That's conspiracy to obstruct justice. Also a crime in this country.
Curley and Schultz are up on charges and will most likely be going to jail and they deserve to be. Graham Spanier should be up on perjury and obstruction charges as well and had he lived, based on the evidence acquired by the Freeh group, Joe Paterno should be charged with perjury and obstruction of justice and he too should go to jail.
To paraphrase Buzz Bissinger, dying was probably the best thing that could've happened to Joe Paterno in 2012.
Let's just lay this out there. Let's pull no more punches. Joe Paterno was not a great man. A great man does not put his legacy, his football program or even a university above the welfare of children.
Spanier, Schultz and Curly are not great men either but they don't have bronzed statues of themselves on campus.
Great men are not responsible for allowing a child raper to continue his child raping for 13 years after his heinous child raping actions are brought to light.
Paterno did nothing to stop Sandusky for 13 years. In fact, had victim number one and his mother not stood up and spoke up, Sandusky very well could be continuing his atrocities right now. No one from Penn State ever did anything to stop him at all. In fact, as the Freeh report shows, they all conspired to do the exact opposite.
You'll still get the arguments though from the "the sky is blue and white because God is a Penn State fan" sect:
But Joe was such a great guy, he put grades and graduation rates above winning. A dubious claim, I don't recall any of his losing seasons being attributed to him cutting dumber players who were flunking out. Regardless, he apparently only cared about the welfare of children who went to Penn State and not the poor vulnerable ones from broken homes who merely visited his campus.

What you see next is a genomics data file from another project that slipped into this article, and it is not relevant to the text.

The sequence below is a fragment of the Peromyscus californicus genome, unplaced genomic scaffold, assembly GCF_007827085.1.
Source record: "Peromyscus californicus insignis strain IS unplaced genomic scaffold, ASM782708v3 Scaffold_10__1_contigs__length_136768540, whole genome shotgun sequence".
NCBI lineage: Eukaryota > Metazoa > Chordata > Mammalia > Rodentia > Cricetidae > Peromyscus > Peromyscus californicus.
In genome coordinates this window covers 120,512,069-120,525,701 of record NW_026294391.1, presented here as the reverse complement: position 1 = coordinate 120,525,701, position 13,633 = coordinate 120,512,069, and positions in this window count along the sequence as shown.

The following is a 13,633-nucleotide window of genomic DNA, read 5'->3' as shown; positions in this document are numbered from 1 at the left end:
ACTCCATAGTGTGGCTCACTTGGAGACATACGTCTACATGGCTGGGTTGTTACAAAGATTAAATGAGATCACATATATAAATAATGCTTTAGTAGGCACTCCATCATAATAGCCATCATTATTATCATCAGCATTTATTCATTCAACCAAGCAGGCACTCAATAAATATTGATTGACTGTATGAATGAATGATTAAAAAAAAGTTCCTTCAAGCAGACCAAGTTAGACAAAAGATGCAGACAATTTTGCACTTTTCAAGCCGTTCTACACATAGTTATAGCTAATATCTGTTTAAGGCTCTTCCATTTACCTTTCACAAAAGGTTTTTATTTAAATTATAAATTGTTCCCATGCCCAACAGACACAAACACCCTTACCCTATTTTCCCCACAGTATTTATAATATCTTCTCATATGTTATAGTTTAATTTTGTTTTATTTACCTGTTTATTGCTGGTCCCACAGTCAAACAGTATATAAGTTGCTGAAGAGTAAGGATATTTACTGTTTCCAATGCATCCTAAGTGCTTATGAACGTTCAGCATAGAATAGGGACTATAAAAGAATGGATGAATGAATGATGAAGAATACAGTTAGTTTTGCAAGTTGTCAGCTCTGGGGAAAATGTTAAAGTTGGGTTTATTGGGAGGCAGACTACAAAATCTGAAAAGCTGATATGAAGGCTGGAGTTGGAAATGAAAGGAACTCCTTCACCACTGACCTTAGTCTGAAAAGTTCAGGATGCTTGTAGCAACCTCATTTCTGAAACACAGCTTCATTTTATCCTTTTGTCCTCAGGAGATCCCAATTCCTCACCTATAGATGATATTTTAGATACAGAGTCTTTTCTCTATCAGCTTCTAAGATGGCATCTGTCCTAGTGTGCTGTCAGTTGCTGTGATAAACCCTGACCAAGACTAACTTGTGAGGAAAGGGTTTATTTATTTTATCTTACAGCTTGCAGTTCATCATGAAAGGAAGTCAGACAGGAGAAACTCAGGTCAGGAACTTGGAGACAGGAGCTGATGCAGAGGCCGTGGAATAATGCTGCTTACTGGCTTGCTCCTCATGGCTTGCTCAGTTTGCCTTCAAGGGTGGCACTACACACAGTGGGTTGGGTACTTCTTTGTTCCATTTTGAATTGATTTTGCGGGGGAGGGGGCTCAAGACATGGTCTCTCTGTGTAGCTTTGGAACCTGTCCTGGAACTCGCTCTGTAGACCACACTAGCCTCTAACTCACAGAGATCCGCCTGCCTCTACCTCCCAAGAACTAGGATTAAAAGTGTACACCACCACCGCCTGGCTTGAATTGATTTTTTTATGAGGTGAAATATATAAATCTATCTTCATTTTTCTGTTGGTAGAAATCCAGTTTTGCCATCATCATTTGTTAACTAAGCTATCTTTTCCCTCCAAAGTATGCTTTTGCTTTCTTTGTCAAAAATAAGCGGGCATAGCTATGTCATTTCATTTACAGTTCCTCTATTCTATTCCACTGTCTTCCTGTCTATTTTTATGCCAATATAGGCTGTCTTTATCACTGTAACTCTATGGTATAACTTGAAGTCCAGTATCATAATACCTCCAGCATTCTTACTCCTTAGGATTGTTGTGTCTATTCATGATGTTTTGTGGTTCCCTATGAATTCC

But Paterno was a regular guy, down to earth, he lived in a ranch house just off campus. Yep, and he owned a 3.5 million dollar beachfront home in Avalon, just like any other "regular guy" I suppose.
Joe loved Penn State, he could've left for the NFL but decided to stay. Of course he did, he carved out his only little fiefdom why would he leave? He was the biggest fish in a not so small pond with the administrators answering to him, why leave and go to the NFL where the owner could fire him after two losing seasons?
But Paterno did so much good for State College, the University, he donated so much money to the school funded and built the Paterno Library, he put the school on the map and his winning football program pumped millions and millions of dollars into the university that help fund other athletic and education programs. So, what?
Hey, Victim 1. Jerry Sandusky forced you to engage in oral sex with him on several occasions. Of course this would never have happened if Joe Paterno stepped forward years ago and reported Jerry Sandusky to the proper authorities, but have you ever seen how nice that library is? It's amazing!